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Death toll from Indonesia tsunami soars to 429, expected to climb

The death toll from a tsunami that hit Indonesia rose to 429 Tuesday, but the toll could be even higher once rescue workers get into areas that are currently inaccessible due to road and bridge damage.

The tsunami hit beaches full of people on Saturday, sweeping them out to sea without warning. More than 1,500 have been injured and officials hiked the official toll Tuesday. The tsunami damaged more than 600 houses and displaced 12,000 people.

"There are six villages that we haven't been able to enter yet because the roads, bridges are badly damaged,'' Sutopo Purwo Nugroho, spokesman for the Southeast Asian country's disaster mitigation agency, told reporters. "The road was actually in bad condition even before the tsunami.''

Volcanic activity at Mount Anak Krakatau could trigger additional mudslides and more deadly tsunamis, officials said. The volcano is part of the Ring of Fire, a volcanic hot zone that stretches 25,000 miles from New Zealand to Japan. It's believed that the eruption forced rock beneath the water to shift, displacing the water above it.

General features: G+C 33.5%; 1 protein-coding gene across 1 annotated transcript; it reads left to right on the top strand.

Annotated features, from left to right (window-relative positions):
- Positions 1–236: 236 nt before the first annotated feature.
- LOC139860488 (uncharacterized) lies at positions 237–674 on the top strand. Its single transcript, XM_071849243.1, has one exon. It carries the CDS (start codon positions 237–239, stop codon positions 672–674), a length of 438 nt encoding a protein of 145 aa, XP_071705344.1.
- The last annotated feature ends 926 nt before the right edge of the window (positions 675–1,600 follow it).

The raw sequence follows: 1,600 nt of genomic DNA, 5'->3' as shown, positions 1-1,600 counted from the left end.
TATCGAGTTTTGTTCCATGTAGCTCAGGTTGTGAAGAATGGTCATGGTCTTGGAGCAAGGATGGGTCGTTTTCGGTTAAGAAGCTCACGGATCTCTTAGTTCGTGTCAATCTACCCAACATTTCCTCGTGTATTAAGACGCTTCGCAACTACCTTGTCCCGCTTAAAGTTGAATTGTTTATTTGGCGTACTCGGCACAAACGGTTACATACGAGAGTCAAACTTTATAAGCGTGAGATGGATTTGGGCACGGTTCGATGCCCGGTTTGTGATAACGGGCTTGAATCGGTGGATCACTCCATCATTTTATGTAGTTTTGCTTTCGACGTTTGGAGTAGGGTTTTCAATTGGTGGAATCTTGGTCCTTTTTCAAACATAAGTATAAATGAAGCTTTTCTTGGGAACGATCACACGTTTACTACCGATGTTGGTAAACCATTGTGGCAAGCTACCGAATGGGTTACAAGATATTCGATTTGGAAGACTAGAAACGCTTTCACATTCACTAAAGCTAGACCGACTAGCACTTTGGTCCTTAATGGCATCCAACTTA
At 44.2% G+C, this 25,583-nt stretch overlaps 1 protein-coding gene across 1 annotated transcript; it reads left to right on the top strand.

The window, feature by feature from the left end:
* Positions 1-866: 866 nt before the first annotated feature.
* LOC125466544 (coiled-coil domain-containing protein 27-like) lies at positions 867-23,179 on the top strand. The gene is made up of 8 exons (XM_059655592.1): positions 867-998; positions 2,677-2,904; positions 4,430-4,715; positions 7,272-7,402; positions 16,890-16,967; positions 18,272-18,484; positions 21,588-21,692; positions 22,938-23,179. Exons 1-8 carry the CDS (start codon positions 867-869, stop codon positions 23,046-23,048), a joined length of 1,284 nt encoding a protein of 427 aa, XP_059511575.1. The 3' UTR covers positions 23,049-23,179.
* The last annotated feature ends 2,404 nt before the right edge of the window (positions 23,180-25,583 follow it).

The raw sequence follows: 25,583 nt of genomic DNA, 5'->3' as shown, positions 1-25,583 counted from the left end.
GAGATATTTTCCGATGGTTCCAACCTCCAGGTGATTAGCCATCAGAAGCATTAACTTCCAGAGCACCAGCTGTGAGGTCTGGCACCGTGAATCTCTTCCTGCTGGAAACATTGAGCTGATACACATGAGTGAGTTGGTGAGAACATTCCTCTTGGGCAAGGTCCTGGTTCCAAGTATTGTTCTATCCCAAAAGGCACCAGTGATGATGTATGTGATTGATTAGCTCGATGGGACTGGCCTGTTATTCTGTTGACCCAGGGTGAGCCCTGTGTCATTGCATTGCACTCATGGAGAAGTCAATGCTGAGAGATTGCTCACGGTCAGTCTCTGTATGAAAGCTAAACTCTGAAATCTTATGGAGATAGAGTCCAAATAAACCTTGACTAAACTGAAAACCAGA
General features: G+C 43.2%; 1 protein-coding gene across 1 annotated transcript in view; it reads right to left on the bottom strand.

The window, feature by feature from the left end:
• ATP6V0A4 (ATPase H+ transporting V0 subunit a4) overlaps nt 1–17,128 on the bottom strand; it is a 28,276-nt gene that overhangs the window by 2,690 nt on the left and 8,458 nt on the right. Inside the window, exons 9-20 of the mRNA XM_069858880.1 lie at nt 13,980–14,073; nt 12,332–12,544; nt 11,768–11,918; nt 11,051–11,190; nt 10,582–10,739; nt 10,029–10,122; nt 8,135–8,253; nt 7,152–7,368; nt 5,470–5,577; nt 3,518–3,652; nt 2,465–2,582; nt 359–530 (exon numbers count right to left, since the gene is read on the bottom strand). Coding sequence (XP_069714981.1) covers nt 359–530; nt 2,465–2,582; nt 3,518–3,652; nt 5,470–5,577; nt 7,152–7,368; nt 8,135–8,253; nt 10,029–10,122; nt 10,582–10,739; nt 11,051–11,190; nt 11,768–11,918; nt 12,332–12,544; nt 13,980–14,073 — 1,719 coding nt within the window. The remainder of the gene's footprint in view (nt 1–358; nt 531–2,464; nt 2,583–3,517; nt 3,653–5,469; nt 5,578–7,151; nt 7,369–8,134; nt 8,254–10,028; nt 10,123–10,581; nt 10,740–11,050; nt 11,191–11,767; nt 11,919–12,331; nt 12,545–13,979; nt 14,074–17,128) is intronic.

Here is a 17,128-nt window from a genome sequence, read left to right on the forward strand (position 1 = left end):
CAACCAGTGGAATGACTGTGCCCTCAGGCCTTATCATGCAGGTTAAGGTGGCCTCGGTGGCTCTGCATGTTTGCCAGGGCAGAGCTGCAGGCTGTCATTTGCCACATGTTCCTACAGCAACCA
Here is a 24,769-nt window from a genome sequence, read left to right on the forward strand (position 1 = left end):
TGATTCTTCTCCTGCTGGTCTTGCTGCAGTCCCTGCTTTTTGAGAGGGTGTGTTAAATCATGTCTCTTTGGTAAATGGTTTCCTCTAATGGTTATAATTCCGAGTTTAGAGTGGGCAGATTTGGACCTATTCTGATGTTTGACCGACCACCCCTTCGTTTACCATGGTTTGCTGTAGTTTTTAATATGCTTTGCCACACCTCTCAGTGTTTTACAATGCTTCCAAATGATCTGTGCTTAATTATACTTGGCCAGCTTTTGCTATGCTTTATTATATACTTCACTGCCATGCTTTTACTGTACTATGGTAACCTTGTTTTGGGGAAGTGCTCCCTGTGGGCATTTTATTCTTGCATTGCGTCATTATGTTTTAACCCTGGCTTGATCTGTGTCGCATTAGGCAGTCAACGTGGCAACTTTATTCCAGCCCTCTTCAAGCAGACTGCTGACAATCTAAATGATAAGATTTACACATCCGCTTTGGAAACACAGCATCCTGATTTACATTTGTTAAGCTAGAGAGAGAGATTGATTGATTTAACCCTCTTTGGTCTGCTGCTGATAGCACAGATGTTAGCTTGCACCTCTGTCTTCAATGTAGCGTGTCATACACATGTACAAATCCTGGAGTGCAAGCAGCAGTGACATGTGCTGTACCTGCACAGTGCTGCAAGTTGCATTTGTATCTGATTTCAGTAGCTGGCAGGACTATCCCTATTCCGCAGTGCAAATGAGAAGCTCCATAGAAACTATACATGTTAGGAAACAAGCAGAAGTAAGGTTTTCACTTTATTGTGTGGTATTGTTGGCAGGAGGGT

The same Anak Krakatau volcano is blamed for an eruption that killed 36,000 people in 1883.

The country's tsunami warning system has been inoperable because of vandalism and technical problems since 2012, said Sutopo Purwo Nugroho, head of public relations for the Indonesian National Disaster Mitigation Agency.

Pope Francis asked the world to pray for the victims of the disaster.

"My appeal is that these brothers and sisters may not lack our solidarity and the support of the international community," he said.

Two months ago, a tsunami slammed into the Indonesian island of Sulawesi, killing more than 2,000 people. Indonesia's worst disaster to date was the 2004 Boxing Day tsunami that killed nearly 230,000.

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